We previously looked at creating queries to sort and filter data, creating subsets of data and working with data across multiple tables. However, you can also use queries to do data manipulation.
Queries can do calculated on data retrieved from tables and display it in a temporary field, with the data in the field calculated each time the query is run.
In Access, this is done by entering the details in an empty column in the QBE grid, with the name of the temporary field first followed by a colon. Then an expression is written to do a calculation, with the names of any existing fields from the tables included in the query written inside sqaure brackets.
To help with editing expressions in the Field: row in the QBE grid, you can Zoom the contents, opening a dialogue box with an adjustable font.
When doing calculations with numerical data in calculated data:
Some examples using sample field names:
You can control the number format (the same concept as the Format from Table Design view) and details like decimal places from in the query design view, though if you're using the values in a form or report you can also adjust these details when making that form or report.
To access the query properties and set the number format:
There are also built-in features that can be used with text data in a field, even if you wouldn't usually think of working with text as "calculating".
To adjust the view of text, use functions like:
Any number of fields can be joined together (concatenated) by entering their field names separated by an ampersand &. New text enclosed in double quotes can also be joined. Bear in mind that spaces are not added when joining together text fields or additional text, so you may need to add the space character within quote marks " " into the formula to have the text display as expected.
Queries can be used to calculate with and count a group of similar records.For example, you might count the number of students taking each module or work out the average of marks for each module.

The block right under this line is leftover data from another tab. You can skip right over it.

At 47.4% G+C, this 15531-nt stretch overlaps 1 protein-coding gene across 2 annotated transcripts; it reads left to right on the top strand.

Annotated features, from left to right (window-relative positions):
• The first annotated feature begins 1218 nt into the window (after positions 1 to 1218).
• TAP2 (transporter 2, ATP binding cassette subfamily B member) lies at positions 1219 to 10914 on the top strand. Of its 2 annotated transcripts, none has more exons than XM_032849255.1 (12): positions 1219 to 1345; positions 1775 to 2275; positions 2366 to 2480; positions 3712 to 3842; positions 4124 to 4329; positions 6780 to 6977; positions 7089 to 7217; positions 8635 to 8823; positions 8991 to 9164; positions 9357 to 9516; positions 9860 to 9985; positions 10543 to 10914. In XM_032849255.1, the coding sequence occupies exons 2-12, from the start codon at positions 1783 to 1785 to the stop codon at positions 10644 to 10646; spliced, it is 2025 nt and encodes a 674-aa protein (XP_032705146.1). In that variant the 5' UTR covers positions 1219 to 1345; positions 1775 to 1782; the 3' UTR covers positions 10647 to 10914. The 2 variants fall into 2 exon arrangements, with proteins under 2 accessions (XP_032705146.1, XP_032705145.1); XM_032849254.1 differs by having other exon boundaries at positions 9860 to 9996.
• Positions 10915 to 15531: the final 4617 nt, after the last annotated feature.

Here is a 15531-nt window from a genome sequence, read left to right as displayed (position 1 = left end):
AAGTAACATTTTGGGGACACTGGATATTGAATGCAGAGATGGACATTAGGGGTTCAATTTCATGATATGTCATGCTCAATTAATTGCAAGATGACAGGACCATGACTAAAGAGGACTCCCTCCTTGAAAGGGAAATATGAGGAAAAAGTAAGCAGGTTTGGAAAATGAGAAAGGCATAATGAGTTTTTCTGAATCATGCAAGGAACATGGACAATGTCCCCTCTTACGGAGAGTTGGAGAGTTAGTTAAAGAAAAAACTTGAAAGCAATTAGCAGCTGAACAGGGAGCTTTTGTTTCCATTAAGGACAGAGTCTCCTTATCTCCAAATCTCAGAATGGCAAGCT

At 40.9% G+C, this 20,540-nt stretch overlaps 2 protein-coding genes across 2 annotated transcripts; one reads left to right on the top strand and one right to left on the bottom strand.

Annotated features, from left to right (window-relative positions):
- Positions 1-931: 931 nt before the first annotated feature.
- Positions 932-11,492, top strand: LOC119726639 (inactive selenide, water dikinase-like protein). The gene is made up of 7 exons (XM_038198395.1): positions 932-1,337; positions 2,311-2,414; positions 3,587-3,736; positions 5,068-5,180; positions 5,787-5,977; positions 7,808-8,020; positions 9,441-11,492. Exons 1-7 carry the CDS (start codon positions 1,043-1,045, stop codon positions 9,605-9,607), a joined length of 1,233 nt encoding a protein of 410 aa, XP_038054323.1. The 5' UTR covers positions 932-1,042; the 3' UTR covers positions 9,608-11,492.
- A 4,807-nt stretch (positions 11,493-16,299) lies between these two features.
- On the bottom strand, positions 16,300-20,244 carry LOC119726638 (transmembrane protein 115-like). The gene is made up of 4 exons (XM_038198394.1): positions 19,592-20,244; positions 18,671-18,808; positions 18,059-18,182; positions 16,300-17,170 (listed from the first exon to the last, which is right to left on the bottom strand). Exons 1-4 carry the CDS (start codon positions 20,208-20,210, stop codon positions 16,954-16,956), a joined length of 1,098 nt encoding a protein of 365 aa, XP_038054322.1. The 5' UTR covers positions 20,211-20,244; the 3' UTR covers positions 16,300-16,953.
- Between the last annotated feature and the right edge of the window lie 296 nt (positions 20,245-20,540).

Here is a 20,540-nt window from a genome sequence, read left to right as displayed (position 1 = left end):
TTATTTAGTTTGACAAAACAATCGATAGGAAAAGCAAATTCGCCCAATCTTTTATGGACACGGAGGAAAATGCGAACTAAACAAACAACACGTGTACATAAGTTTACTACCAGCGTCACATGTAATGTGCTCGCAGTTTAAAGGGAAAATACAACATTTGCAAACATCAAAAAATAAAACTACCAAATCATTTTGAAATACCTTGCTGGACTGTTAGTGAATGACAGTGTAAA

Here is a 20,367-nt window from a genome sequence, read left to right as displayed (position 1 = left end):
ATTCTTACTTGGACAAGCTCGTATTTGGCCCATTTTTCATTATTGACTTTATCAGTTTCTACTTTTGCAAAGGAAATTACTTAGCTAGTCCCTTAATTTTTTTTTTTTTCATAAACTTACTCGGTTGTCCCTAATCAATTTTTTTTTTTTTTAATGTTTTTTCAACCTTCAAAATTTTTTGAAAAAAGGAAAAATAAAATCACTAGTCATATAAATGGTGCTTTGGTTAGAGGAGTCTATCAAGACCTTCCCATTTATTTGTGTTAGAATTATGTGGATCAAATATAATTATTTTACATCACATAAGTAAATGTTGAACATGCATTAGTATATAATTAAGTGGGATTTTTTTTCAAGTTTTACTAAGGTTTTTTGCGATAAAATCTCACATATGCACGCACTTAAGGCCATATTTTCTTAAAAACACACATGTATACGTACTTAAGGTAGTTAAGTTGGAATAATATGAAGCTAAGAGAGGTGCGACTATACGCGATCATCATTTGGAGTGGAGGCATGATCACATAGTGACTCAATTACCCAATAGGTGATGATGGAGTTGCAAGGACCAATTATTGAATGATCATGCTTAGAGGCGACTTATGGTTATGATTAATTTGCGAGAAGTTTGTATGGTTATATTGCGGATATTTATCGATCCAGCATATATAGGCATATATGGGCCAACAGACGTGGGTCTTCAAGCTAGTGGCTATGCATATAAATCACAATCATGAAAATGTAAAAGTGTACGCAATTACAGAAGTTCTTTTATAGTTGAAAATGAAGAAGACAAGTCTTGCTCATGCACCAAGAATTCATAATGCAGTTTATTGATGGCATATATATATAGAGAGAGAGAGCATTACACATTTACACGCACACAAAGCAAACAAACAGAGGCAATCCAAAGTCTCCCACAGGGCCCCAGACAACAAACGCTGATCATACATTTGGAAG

This is done by enabling the Totals row and then applying Group By to one or more fields then choosing a function for another field. The steps are as follows:
Use as few fields as possible and only apply the function to one field, to ensure your query works. You might have to adjust your choices if you don't get what you expect when you run the query.
When in datasheet view, Access provides a quick way to display totals, averages, etc at the bottom of the fields (though if you need to do this frequently, you may want to create a report that does this instead).
Filtering criteria are normally saved within a query, but sometimes it is useful to only specifiy the criteria when the query is run. For example, a query might only ask for a last name or department when the query is run, making it easier to run multiple searches without editing the underlying query each time.
This is done by entering text enclosed by square brackets into the criteria row of the query. When the query is run, this is the text that appears as the onscreen prompt.
This feature can be more useful when using forms, as the query the form is based on can take its input from a form field instead of the basic dialogue box.
If a request for the entry of a parameter value appears when you don't expect it (i.e. you've not set up a parameter query), this generally means Access doesn't recognise one or more of the field names in the query. This can happen with calculated queries where field names are typed by hand. Check the text on the pop-up as this will indicate what the typing error is.